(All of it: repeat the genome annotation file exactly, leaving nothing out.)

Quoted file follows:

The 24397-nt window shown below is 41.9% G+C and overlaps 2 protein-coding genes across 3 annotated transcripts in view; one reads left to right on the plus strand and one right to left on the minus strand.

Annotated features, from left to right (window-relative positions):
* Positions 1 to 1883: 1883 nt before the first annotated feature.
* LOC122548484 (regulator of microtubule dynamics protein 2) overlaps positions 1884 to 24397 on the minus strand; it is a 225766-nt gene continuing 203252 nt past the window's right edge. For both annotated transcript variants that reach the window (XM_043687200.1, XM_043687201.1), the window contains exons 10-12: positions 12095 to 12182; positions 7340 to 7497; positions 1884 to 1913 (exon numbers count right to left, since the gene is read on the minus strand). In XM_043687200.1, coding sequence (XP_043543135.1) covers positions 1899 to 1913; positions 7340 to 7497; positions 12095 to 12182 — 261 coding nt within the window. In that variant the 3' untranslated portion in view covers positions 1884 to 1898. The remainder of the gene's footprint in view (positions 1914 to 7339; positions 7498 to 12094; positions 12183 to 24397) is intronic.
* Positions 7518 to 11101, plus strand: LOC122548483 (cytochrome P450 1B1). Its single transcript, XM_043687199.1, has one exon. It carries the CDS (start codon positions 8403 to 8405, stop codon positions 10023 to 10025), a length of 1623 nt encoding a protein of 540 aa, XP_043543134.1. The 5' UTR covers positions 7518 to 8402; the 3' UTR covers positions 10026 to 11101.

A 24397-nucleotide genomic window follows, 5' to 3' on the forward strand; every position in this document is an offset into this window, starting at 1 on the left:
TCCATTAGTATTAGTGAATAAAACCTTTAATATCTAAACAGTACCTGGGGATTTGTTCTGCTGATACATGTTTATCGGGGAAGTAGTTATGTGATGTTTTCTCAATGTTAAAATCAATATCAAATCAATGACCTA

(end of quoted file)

The 24397-nt window shown below is 41.9% G+C and overlaps 2 protein-coding genes across 3 annotated transcripts in view; one reads left to right on the plus strand and one right to left on the minus strand.

Annotated features, from left to right (window-relative positions):
* Positions 1 to 1883: 1883 nt before the first annotated feature.
* LOC122548484 (regulator of microtubule dynamics protein 2) overlaps positions 1884 to 24397 on the minus strand; it is a 225766-nt gene continuing 203252 nt past the window's right edge. For both annotated transcript variants that reach the window (XM_043687200.1, XM_043687201.1), the window contains exons 10-12: positions 12095 to 12182; positions 7340 to 7497; positions 1884 to 1913 (exon numbers count right to left, since the gene is read on the minus strand). In XM_043687200.1, coding sequence (XP_043543135.1) covers positions 1899 to 1913; positions 7340 to 7497; positions 12095 to 12182 — 261 coding nt within the window. In that variant the 3' untranslated portion in view covers positions 1884 to 1898. The remainder of the gene's footprint in view (positions 1914 to 7339; positions 7498 to 12094; positions 12183 to 24397) is intronic.
* Positions 7518 to 11101, plus strand: LOC122548483 (cytochrome P450 1B1). Its single transcript, XM_043687199.1, has one exon. It carries the CDS (start codon positions 8403 to 8405, stop codon positions 10023 to 10025), a length of 1623 nt encoding a protein of 540 aa, XP_043543134.1. The 5' UTR covers positions 7518 to 8402; the 3' UTR covers positions 10026 to 11101.

A 24397-nucleotide genomic window follows, 5' to 3' on the forward strand; every position in this document is an offset into this window, starting at 1 on the left:
TCCATTAGTATTAGTGAATAAAACCTTTAATATCTAAACAGTACCTGGGGATTTGTTCTGCTGATACATGTTTATCGGGGAAGTAGTTATGTGATGTTTTCTCAATGTTAAAATCAATATCAAATCAATGACCTA